|Location||6360 Sunset Boulevard in Hollywood, California|
|Type||Indoor movie theater|
|Opened||November 7, 1963|
|Designated||December 18, 1998|
Pacific Theatres's Cinerama Dome is a movie theater located at 6360 Sunset Boulevard in Hollywood, California. Designed to present widescreen Cinerama films, it opened November 7, 1963. Today it continues as a leading first run theater. The original developer was Saul Pick.
In February 1963, Cinerama Inc. unveiled a radically new design for theaters which would show its movies. They would be based on the geodesic dome developed by R. Buckminster Fuller, would cost half as much as conventional theaters of comparable size, and could be built in half the time. Cinerama's goal was to see at least 600 built worldwide within two years. The following April, Pacific Theatres Inc. announced plans to build the first theater based upon the design, and had begun razing existing buildings at the construction site. Located on Sunset near Vine Street, it would be the first new major motion picture theater in Hollywood in 33 years, and would be completed in time for the scheduled November 2 press premiere of It's a Mad, Mad, Mad, Mad World. The design was adapted by the noted architectural firm of Welton Becket and Associates.
Total construction time is reported to have been 16 weeks. The domed roof comprises 316 precast concrete panels (most hexagonal) in 16 patterns, each weighing some 3,200 pounds (1,500 kg). The first pentagonal panel was placed on August 29, with the rest to be installed over 4 weeks.
The It's a Mad, Mad, Mad, Mad World premiere marked the dawn of "single lens" Cinerama. Previously, Cinerama was known for its groundbreaking three-projector process. From 1963 until 2002, the Cinerama Dome never showed movies with the three-projector process. (The nearby Warner Cinerama at 6433 Hollywood Boulevard used the three-projector process until December 1964.)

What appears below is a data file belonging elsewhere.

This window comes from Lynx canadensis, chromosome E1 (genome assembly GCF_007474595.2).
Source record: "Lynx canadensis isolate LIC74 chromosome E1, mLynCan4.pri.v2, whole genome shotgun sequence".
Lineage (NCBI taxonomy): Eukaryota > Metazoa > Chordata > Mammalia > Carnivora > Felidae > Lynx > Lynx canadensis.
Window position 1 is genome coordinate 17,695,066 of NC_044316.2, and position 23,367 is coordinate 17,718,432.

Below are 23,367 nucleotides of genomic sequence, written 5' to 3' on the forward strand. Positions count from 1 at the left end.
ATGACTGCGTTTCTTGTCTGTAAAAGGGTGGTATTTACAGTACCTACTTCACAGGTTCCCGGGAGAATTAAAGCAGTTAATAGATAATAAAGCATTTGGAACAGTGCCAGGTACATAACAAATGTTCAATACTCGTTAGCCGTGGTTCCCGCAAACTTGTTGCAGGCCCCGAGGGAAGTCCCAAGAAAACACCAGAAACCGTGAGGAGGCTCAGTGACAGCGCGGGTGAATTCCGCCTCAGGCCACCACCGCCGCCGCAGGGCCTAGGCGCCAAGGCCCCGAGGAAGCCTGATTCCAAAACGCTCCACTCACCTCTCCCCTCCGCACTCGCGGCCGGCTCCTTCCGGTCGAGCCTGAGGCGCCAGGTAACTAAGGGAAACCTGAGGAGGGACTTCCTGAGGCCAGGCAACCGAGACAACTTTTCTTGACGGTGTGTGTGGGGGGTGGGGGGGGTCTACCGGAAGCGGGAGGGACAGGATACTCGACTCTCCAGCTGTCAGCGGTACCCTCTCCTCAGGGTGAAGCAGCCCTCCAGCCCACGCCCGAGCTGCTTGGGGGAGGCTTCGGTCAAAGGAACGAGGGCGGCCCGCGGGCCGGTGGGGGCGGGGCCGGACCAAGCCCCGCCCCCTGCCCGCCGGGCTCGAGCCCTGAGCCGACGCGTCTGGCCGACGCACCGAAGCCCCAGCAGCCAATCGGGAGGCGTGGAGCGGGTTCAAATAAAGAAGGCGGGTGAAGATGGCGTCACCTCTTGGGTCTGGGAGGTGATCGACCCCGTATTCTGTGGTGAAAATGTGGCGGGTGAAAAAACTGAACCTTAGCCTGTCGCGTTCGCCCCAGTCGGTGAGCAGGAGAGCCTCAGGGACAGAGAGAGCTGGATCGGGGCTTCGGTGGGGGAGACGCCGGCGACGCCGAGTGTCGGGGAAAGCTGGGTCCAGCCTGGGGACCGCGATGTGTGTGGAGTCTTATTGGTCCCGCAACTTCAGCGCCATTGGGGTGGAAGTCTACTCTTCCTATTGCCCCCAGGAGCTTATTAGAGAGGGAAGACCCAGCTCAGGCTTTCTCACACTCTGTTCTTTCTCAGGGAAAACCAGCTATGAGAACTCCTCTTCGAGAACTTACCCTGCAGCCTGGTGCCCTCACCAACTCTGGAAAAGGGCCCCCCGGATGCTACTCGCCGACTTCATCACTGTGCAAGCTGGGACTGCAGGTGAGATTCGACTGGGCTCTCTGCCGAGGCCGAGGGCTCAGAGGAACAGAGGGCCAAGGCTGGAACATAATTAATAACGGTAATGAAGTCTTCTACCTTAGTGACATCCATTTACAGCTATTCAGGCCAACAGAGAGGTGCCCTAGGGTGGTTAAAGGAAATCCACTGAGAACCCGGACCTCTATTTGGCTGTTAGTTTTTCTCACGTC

With its 86 feet (26 m) wide screen, advanced acoustics and 70mm film capability, the Cinerama Dome remained a favorite for film premieres and "event" showings. But by the late 1990s the motion picture exhibition business began to favor multiplex cinemas, and Pacific Theatres proposed a plan to remodel the Dome as a part of a shopping mall/cinema complex. Historical preservationists were outraged, not wishing to see another great theater turned into a multiplex or destroyed. At the same time, a small contingent of Cinerama enthusiasts had begun resurrecting the three-projector process. They and the preservationists prevailed on Pacific to rethink its plans for the property.
The preservation of the Cinerama Dome came at a time when most other surviving Cinerama theaters were being demolished. An example of this was the case of the Indian Hills Theater in Omaha, Nebraska, a round Cinerama theater boasting a 110 foot screen which was razed in 2001 (to make room for a parking lot) despite the vigorous protests of local enthusiasts and numerous Hollywood legends[who?].
In 2002 after a two-year closure, the Cinerama Dome was reopened as a part of a 14-screen complex called ArcLight Cinemas, a division of Pacific Theatres. The dome remains essentially unchanged though there have been improvements, notably in the acoustics. But for the first time ever, the Cinerama Dome began showing movies in the three-projector format. It is one of only three such theaters in the world today.
In popular culture
The Cinerama Dome was featured in the 2008 film Frost/Nixon directed by Ron Howard in the scene recreating the 1976, Hollywood premiere of the Sherman Brothers' musical film, The Slipper and the Rose.
- "Cinerama Dome". The Los Angeles Times. August 12, 1998.
- Gettell, Oliver (April 12, 2012). "Cinerama Dome puts 'How the West Was Won' in proper perspective". The Los Angeles Times.
- Hawthorne, Christopher (April 12, 2013). "Motion Picture Academy unveils ambitious plans for film museum". The Los Angeles Times.
- Department of City Planning. "Designated Historic-Cultural Monuments". City of Los Angeles. Retrieved 2012-10-04.
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